Switch companies. Pay bumps you are experiencing aren't that great. Also, a lot of PE shops with RE arms are not 2 and out on the real estate side. That's more on the corp PE side. I'm in NYC and people def clear over 250-300k 4 years into their career. Your comp started out great but since you've stayed, naturally it hasn't grown 

Nov 22, 2021 - 3:40pm

Real estate is a lot more variable than IB, and far more opaque because a lot of compensation structures are based on carry/equity which isn't just going to be a % of income cash bonus. For example I work in development, the pay will change drastically if you work at a small shop, a large family office, a national developer or run your own deals. And within that it can depend on asset class, region, participation, seniority, etc. in ways that aren't entirely obvious. 

Nov 22, 2021 - 10:26am

As others have said, the money in real estate is really made once you start receiving carry (one-off deals, funds, etc.) and you begin to snowball your money. Cash comp is never going to be equal to some other industries, especially if you're not the primary driver of new sources of revenue (you say AM/Acquisitions, but how much of your value is AM vs. acquisitions). Some of it is a function of time and you being younger than 30, but a good manager once said to me that very few people build real wealth off of a salary. People get into real estate because the opportunities to build real wealth are so broad. Pick a small market in a flyover state - guaranteed there are a surprisingly large number of people worth $20M+ because of real estate. Can't say the same for tech/finance in those markets. I get what you are saying about your friends in tech because I've felt the same at times. The cash comp for people in tech is usually very strong and then when you layer stock options, equity, etc., it can feel like you picked the wrong industry. And truthfully, that might be your answer. But if you are going to stay in real estate and want to make real money, you have to get yourself in a position where salary becomes a smaller and smaller percentage of your all-in compensation. If you can get a piece of the promote in a deal and make $50K on the first one, re-invest that into another deal that returns you $150K, and on and on and on, that's how you end up with a lot of money in the bank when it's all said and done. Real estate has many advantages - it's local, it's far from an efficient market, it's an inflation hedge, it can be highly levered, it's tax advantaged, etc.. But if you are an asset manager at a PE shop with no carry in your funds, you aren't going to make what your friends make in tech.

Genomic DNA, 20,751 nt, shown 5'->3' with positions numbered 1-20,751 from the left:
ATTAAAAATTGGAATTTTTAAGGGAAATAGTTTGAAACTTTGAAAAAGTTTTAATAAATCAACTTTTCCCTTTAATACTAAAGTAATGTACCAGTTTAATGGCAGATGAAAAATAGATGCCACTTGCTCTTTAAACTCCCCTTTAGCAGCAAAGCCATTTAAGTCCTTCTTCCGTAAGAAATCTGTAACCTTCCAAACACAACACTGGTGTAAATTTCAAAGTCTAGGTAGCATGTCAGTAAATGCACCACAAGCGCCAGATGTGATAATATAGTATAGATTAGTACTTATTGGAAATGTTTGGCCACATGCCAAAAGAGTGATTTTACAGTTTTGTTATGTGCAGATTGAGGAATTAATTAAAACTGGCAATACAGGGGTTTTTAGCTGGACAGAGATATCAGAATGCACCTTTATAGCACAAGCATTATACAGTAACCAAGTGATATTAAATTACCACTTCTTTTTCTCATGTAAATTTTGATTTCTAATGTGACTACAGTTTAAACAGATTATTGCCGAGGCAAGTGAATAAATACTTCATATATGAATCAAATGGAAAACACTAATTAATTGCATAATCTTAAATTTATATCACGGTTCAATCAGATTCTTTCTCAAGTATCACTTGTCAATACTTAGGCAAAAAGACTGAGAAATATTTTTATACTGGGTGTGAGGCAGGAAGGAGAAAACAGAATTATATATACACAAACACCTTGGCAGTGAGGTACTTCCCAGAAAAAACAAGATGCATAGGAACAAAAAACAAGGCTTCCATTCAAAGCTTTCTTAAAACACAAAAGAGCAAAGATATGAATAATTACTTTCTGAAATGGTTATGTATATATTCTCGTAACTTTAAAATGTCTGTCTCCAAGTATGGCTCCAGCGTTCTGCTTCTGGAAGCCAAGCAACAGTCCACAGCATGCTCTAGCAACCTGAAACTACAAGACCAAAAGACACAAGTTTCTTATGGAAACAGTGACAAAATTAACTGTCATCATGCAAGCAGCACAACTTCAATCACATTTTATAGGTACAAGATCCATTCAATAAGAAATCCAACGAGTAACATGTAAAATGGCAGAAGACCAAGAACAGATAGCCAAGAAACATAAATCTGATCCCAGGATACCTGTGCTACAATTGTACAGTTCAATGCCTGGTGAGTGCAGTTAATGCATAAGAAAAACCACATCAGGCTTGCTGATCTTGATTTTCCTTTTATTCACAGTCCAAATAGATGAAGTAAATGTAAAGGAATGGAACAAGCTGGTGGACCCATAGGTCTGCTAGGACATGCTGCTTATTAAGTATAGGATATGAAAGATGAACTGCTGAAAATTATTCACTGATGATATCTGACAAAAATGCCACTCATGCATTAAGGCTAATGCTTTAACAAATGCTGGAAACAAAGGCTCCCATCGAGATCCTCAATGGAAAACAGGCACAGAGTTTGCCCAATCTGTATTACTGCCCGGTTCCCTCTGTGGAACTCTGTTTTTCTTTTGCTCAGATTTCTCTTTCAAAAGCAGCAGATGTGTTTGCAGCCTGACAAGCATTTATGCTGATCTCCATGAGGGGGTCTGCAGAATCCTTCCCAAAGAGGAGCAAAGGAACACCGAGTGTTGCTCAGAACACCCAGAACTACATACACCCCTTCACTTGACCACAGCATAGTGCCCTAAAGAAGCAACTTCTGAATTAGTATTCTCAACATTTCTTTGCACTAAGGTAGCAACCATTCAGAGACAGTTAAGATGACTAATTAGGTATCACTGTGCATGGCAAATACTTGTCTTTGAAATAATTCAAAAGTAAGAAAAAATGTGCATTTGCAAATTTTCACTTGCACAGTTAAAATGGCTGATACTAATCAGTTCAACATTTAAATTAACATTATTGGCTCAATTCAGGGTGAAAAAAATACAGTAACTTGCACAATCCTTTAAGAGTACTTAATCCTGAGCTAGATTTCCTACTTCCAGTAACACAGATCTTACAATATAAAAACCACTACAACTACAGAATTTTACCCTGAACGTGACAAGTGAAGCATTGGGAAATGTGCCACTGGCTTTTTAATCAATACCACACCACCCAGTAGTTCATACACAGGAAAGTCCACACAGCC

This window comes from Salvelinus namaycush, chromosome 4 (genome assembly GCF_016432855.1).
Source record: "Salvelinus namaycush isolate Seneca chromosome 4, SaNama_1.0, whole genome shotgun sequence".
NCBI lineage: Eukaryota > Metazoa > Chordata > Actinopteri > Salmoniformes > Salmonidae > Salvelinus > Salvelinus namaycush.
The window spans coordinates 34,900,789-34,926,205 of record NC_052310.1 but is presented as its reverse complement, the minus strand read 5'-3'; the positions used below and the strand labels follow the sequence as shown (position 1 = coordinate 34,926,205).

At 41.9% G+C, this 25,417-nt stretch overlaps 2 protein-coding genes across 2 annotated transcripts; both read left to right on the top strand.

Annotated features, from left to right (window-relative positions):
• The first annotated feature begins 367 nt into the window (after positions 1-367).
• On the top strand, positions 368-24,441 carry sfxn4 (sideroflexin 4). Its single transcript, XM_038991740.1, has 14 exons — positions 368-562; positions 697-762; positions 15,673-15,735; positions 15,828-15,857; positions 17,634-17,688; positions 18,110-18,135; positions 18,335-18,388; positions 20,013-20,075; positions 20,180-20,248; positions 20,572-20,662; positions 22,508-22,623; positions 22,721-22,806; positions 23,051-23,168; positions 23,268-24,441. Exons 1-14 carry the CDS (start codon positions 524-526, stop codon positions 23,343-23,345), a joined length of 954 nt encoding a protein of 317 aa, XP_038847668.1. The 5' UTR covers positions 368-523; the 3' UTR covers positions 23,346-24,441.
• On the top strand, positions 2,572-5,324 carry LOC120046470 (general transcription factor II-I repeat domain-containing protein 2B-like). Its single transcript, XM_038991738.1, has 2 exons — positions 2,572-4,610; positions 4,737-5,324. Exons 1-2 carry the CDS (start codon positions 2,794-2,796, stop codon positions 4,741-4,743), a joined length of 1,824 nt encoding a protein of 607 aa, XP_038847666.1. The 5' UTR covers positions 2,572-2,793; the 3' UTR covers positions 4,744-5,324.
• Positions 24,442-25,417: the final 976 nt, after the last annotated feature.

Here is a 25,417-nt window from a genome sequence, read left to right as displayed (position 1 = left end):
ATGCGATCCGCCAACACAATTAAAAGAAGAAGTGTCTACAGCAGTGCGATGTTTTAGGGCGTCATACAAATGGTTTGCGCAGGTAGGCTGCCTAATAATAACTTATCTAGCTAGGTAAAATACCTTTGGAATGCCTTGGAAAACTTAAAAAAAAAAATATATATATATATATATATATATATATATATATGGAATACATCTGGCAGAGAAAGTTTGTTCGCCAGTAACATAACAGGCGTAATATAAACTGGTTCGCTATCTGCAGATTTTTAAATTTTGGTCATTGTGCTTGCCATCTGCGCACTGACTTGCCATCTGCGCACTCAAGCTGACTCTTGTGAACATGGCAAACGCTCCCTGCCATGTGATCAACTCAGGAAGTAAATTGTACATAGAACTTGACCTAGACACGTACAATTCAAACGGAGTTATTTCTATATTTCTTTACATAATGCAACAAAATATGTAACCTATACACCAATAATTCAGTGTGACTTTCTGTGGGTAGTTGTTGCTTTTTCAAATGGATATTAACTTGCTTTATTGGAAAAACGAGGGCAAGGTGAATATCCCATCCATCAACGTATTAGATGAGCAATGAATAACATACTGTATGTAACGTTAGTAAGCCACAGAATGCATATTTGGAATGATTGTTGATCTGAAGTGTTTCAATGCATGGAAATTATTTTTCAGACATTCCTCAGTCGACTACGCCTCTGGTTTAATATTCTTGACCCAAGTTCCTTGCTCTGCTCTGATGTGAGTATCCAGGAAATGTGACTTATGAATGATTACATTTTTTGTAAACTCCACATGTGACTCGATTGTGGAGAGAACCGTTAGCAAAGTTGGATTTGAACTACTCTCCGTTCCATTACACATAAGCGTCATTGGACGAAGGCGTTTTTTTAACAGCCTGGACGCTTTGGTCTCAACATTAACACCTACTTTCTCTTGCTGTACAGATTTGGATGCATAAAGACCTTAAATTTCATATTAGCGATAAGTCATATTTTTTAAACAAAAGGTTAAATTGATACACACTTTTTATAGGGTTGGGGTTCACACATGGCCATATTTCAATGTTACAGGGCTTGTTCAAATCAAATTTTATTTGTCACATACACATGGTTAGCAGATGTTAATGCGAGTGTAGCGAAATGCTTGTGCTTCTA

Nov 22, 2021 - 6:58pm

CRESF

 Pick a small market in a flyover state - guaranteed there are a surprisingly large number of people worth $20M+ because of real estate. 

Cannot emphasize this enough.  You don't hear about these people because they're at "small" privately held shops, and there is probably some reticence to announce what's being made, but the way to make "real" money in real estate is to do your own deals.  With ten years of experience it's not hard at all to go start building small projects and growing from there; ownership is a lot easier than places like banking.  So yeah, moderately successful MDs at bulge bracket banks might pull in seven figures of all in comp in good years, but there is a cap on what you're making there.  The Bob Greenhills and Ken Moelises of the world are really rare; I'd bet a lot of money that it's far more common to find people in the real estate world who are in the mid 8 figures net worth status than in banking.  It's really easy to lose track of that if you live and work in NYC or SF or whatever, because finance jobs ae very concentrated there so you see a lot of very wealthy people on that side.  But your not finding many people in banking who make $1mm+ a year in Tulsa, or in Cincinnati.  But I guarantee you there are some very successful real estate developers there that you'll never in your life hear about.

Nov 22, 2021 - 10:44am

BrandonWilliams69

But now 5 years out, my friends are making almost double, if not triple what I make. 

Associate Year 5 ($175K all-in)

I would argue your pay is a bit low (especially for a big market) but honestly I think you are just lucky/unlucky enough to have some absurdly successful friends. Pulling down $350,000 to $525,000 a year at what - 27? 28 - is not normal by any stretch of the imagination. 

My advice? Stop comparing yourself to friends in other industries and go get yourself a VP role. It really doesn't matter how much money you make compared to your friends. It only matters how much money you make in 2022 versus 2021. 

Commercial Real Estate Developer

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Nov 22, 2021 - 11:38am